Can extracts of the tubers and leaves of some species of yam be used to beat cancer, diabetes, pain, arthritis, bone loss, and premenopausal syndrome?
Researchers say the tuber of yam (Dioscorea esculenta) may provide a possible source for the discovery of anti-inflammatory agents (painkillers) without the adverse effects associated with the use of aspirin and other non-steroidal anti- inflammatory drugs.
The study published in African Journal of Biotechnology is titled “Anti-inflammatory studies of yam (Dioscorea esculenta) extract on wistar rats.”
The researchers from the Department of Pharmacognosy, University of Ibadan, Ibadan, Oyo State, led by J. O. Olayemi and E. O. Ajaiyeoba, evaluated the defatted methanol extract of Dioscorea esculenta tuber for anti-inflammatory properties in animal model using Wistar rats.
The study was done using the cotton thread method in measuring the right hind paw oedema and granuloma tissue formation in rats. The extract was tested at doses between 100 – 200 mg/kg body weight of rats.
Preliminary phytochemical screening confirmed the presence of saponins, disgenin, -sistosterol, stigmasterol, cardiac glycosides, fat and starch.
The extract exhibited significant inhibition of the carrageenan-induced oedema that was dose-dependent with a good initial effect in one hour and two hour at doses of 100 mg/kg and 150 mg/kg, respectively.
The observed activity was comparable to that of 150 mg/kg acetylsalicylic acid that was used as a reference drug in the study. Dioscorea esculenta tuber methanol extract supports the folkloric use for management of inflammation.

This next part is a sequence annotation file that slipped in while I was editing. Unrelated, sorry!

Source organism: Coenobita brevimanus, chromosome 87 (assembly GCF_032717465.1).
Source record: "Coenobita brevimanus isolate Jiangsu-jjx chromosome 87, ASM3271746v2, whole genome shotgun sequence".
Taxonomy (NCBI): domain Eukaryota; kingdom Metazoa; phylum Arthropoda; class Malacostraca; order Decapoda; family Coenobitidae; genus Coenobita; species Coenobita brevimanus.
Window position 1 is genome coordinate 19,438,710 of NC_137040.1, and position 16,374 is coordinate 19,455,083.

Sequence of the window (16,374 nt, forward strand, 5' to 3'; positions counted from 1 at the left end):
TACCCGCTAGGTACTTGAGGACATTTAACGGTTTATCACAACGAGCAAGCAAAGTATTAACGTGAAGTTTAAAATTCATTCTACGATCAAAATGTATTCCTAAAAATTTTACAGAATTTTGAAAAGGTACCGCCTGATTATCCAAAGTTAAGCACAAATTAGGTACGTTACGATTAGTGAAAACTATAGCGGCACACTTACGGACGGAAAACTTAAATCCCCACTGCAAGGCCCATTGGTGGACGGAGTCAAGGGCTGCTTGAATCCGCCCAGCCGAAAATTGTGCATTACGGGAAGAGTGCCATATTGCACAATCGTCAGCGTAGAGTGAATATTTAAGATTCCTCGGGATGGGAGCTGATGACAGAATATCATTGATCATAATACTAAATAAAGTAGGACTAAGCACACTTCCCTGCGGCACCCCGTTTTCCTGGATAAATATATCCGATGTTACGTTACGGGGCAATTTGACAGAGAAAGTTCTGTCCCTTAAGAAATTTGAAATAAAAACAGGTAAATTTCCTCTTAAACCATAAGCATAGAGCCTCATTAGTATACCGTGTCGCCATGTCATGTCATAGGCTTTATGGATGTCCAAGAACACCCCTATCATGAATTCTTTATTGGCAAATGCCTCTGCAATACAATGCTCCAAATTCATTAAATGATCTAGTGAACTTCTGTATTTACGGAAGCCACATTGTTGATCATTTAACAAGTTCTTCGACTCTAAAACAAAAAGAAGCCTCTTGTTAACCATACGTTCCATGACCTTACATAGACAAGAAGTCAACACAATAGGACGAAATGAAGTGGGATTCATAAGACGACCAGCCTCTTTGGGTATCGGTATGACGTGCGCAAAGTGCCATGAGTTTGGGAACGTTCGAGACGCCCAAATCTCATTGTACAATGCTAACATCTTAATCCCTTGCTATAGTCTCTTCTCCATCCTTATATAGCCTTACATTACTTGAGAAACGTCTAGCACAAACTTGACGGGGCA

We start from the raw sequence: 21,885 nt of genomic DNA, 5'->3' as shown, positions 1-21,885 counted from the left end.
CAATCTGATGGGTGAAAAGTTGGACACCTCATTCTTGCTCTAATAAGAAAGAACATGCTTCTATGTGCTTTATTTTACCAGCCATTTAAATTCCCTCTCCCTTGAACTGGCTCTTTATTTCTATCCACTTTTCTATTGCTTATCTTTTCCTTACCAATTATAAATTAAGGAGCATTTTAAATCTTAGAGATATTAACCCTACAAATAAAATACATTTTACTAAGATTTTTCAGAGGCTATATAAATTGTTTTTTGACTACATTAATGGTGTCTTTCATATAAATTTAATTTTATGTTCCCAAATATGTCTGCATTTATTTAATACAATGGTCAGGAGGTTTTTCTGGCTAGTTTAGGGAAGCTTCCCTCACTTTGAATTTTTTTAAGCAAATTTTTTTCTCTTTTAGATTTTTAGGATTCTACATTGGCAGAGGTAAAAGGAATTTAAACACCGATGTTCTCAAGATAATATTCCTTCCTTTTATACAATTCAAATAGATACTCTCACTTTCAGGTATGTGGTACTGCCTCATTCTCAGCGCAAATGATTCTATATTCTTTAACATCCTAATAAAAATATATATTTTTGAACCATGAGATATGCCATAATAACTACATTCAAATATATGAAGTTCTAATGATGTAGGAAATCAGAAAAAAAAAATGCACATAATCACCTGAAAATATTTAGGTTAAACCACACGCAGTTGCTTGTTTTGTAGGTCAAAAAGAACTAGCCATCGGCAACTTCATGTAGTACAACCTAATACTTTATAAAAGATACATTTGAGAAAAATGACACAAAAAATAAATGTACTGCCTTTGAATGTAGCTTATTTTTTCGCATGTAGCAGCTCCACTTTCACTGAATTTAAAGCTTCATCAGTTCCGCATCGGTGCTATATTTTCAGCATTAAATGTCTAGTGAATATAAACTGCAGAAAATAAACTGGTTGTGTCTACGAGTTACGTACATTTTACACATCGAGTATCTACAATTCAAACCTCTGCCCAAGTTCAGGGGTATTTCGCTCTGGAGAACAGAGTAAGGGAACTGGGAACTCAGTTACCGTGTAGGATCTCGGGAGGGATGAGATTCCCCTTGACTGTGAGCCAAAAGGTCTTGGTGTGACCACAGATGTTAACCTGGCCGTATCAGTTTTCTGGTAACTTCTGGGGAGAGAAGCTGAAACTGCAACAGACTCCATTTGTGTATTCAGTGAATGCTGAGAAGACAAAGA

The researchers concluded: “This result indicated that the yam species has anti- inflammatory activity. It seems the anti inflammatory property is short lived and one may suggest this action is quickly metabolized and removed from the system after reaching its peak in two h. This activity is optimally active at doses between 100 mg/kg and 150 mg/kg in the present study.
“A number of adverse effects have been associated with the use of aspirin and other non-steroidal anti- inflammatory drugs. This necessitates the need to source newer compounds from natural products with less or no adverse effects. The tuber of D. esculenta may provide a possible source for the discovery of anti-inflammatory agents.”
Commonly called English lesser yam, Chinese yam, Lagos yam and Hausa potato, Dioscorea esculenta belongs to the plant family Dioscoreaceae.
The Yorubas call it igu àlùbọ́sà and odunkun.
Dioscorea esculenta is an edible tuber found in Nigeria, China, Mexico and some other parts of the world. The tuber is a staple food in most parts of West Africa including Nigeria.
Externally, the tuber has been applied to ulcers, boils and abscesses. It contains allantoin, a cell-proliferant that speeds up the healing processes. It has been used traditionally as a contraceptive, in the treatment of menopausal symptoms and various disorders of the genital organs.
It has been suggested for ethno-medicinal uses as an anti-fatigue, anti- inflammatory, anti-stress, anti-spasmodic and immune deficiency remedies in various ethno-medicines. The peel has been reported to possess anticancer and antifungal properties.
The main constituent of Dioscorea species is the well-known saponin, dioscin. The aglycone, diosgenin, is the major starting material used in the industrial production of steroidal hormones. Diosgenin has also been utilized for hundreds of years to treat rheumatism and arthritis-like ailments.
In addition, it is used for spasmodic cough, diarrhea and nausea of pregnant women. Dioscoretine has been shown to be the hypoglycemic agent of Dioscorea dumetorum.
Also, Dioscorea alata has been shown to prevent bone loss in premenopausal women.